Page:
Norway spruce pruning help

Discussion in 'Gymnosperms (incl. Conifers)' started by MW66, Aug 16, 2006.

  1. MW66

    MW66 Member

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    Hello:

    I have a number of fairly yound Norway spruce trees on my property and every year, as is the case this year, they grow 2 - 3 foot+ leaders from the top. They look sort of ridiculous and I want to make sure that I don't have sparse growth between the branches as they mature. How much of the top leader should I trim back and what is the best time of year? My friend told me now is the best time, but I'm not sure? It's just the fast growing Norways that are giving me problems and the Colorado's never need pruning.
     
  2. Michael F

    Michael F Paragon of Plants Forums Moderator 10 Years

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    The branches will fill the gaps naturally, no need to do any pruning. Pruning would make the appearance worse, as it destroys the symmetry of the branching.
     
  3. MW66

    MW66 Member

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    That's interesting because I have seen many unpruned Norway spruce trees and they have gaps that look quite unsightly? Maybe I'll skip the pruning this year and see what develops next year.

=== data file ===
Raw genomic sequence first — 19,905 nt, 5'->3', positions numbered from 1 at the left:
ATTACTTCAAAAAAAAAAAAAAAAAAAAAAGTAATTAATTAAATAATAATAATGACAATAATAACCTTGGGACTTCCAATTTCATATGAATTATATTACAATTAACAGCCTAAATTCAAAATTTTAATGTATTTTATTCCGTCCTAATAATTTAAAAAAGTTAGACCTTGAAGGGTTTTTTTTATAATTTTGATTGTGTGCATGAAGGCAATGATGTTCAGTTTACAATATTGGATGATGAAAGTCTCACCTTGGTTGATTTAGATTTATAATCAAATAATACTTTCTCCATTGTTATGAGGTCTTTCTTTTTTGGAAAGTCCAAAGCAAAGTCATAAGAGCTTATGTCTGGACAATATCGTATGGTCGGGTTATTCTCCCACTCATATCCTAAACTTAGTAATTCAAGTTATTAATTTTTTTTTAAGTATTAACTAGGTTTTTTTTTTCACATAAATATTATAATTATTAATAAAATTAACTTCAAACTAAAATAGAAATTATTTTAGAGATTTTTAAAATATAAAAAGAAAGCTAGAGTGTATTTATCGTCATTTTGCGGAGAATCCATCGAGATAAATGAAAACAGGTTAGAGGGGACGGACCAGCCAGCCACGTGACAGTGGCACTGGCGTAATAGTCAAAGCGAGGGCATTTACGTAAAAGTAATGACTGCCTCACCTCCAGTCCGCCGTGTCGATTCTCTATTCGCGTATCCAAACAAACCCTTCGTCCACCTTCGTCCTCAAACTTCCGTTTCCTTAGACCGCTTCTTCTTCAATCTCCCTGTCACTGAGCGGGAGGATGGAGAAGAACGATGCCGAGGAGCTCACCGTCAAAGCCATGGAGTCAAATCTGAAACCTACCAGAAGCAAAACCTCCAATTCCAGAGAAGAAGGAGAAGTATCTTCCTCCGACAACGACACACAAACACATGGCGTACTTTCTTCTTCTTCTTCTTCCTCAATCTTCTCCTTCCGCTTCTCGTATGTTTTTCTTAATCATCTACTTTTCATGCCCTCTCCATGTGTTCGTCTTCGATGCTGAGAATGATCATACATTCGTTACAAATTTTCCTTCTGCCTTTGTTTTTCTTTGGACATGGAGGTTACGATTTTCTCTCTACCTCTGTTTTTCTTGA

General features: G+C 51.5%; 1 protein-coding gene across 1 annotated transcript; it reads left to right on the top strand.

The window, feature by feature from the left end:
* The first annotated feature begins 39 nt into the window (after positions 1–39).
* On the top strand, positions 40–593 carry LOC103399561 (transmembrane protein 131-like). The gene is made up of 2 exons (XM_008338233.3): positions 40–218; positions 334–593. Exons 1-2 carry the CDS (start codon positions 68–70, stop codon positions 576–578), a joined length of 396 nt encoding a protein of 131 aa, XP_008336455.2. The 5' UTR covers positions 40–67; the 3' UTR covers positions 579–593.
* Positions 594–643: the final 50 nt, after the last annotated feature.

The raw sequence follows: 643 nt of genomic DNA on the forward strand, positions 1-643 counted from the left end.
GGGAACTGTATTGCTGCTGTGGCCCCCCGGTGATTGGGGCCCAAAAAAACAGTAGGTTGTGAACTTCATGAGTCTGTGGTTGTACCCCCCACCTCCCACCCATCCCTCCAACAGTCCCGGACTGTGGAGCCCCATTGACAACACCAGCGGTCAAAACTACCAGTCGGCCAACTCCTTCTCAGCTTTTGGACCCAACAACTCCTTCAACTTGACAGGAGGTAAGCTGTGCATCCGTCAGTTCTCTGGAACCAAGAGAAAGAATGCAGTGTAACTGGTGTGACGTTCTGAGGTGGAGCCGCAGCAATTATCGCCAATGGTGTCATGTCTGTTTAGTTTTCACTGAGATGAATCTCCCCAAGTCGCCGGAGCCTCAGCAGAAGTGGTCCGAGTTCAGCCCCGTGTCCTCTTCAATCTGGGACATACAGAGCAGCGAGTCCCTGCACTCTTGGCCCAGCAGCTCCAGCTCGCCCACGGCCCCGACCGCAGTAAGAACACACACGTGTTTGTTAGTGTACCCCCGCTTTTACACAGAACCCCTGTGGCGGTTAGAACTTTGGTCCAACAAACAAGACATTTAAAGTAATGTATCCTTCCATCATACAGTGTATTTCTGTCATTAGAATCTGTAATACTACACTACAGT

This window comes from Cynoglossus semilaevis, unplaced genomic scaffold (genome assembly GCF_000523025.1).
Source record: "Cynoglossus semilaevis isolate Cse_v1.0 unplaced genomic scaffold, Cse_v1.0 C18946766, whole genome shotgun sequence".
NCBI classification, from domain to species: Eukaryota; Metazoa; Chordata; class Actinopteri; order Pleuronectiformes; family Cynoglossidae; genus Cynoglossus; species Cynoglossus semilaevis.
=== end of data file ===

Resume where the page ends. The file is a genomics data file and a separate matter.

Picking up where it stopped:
4. Michael F

    Michael F Paragon of Plants Forums Moderator 10 Years

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  5. MW66

    MW66 Member

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    Those do like nice. Is it just in the young stage that they look a little gangly? I'll try to post a picture later tonight or tomorrow. Do you think that giving them fertilizer would cause some of this rapid growth. Wild trees obviously don't get fertilizer, but my yrd trees do. Thanks for the photos and I'll post a picture soon.
     
  6. Michael F

    Michael F Paragon of Plants Forums Moderator 10 Years

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    Yes, they'll grow out of it fairly soon.
     
  7. MW66

    MW66 Member

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    Check out these pictures I took this evening, hopefully you can see the top leaders. They are 2 - 3 feet tall! I'm guessing at this point that you'll say to leave them.

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  8. Michael F

    Michael F Paragon of Plants Forums Moderator 10 Years

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    Very nice! Yep, best to keep them as they are. Note how there is a ring of buds tight together near the lead bud; these will give a neat symmetrical ring of large branches. Lower down the lead shoot is a scattering of smaller buds; these will give a fill-in of more randomly-arranged, smaller shoots. Pruning off the top would leave you with just those smaller shoots which are not symmetrically arranged. It would also risk getting a forked stem with two side branches competing to take over as a new lead shoot; forked trees are more liable to fail in a storm.
     

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